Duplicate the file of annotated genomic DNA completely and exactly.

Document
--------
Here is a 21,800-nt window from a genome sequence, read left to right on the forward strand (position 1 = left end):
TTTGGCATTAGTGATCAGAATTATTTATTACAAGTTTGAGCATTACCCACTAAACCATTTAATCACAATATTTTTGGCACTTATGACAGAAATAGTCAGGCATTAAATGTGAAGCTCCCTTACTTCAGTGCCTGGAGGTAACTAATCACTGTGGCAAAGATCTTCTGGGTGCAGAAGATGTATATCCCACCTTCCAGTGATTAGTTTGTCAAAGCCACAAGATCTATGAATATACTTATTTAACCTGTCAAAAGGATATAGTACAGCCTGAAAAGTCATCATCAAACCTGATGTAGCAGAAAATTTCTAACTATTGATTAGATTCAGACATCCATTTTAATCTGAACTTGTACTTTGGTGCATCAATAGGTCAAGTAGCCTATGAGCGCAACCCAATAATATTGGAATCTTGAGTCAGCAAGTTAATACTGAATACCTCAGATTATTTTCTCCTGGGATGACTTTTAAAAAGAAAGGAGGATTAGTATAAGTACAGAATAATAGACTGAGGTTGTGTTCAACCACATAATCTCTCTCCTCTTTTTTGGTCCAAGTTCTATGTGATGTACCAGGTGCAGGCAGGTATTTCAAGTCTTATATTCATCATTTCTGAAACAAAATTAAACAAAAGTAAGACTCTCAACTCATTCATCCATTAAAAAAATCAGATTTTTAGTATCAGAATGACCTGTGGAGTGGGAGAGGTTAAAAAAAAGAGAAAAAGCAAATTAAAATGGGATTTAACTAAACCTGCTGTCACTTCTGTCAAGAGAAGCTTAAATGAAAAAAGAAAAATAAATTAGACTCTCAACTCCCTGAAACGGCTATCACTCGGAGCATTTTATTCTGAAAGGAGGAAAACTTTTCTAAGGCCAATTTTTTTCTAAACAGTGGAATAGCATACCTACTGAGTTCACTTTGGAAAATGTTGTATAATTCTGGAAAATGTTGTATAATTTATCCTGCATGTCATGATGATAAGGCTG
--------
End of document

Here is a 21,800-nt window from a genome sequence, read left to right on the forward strand (position 1 = left end):
TTTGGCATTAGTGATCAGAATTATTTATTACAAGTTTGAGCATTACCCACTAAACCATTTAATCACAATATTTTTGGCACTTATGACAGAAATAGTCAGGCATTAAATGTGAAGCTCCCTTACTTCAGTGCCTGGAGGTAACTAATCACTGTGGCAAAGATCTTCTGGGTGCAGAAGATGTATATCCCACCTTCCAGTGATTAGTTTGTCAAAGCCACAAGATCTATGAATATACTTATTTAACCTGTCAAAAGGATATAGTACAGCCTGAAAAGTCATCATCAAACCTGATGTAGCAGAAAATTTCTAACTATTGATTAGATTCAGACATCCATTTTAATCTGAACTTGTACTTTGGTGCATCAATAGGTCAAGTAGCCTATGAGCGCAACCCAATAATATTGGAATCTTGAGTCAGCAAGTTAATACTGAATACCTCAGATTATTTTCTCCTGGGATGACTTTTAAAAAGAAAGGAGGATTAGTATAAGTACAGAATAATAGACTGAGGTTGTGTTCAACCACATAATCTCTCTCCTCTTTTTTGGTCCAAGTTCTATGTGATGTACCAGGTGCAGGCAGGTATTTCAAGTCTTATATTCATCATTTCTGAAACAAAATTAAACAAAAGTAAGACTCTCAACTCATTCATCCATTAAAAAAATCAGATTTTTAGTATCAGAATGACCTGTGGAGTGGGAGAGGTTAAAAAAAAGAGAAAAAGCAAATTAAAATGGGATTTAACTAAACCTGCTGTCACTTCTGTCAAGAGAAGCTTAAATGAAAAAAGAAAAATAAATTAGACTCTCAACTCCCTGAAACGGCTATCACTCGGAGCATTTTATTCTGAAAGGAGGAAAACTTTTCTAAGGCCAATTTTTTTCTAAACAGTGGAATAGCATACCTACTGAGTTCACTTTGGAAAATGTTGTATAATTCTGGAAAATGTTGTATAATTTATCCTGCATGTCATGATGATAAGGCTG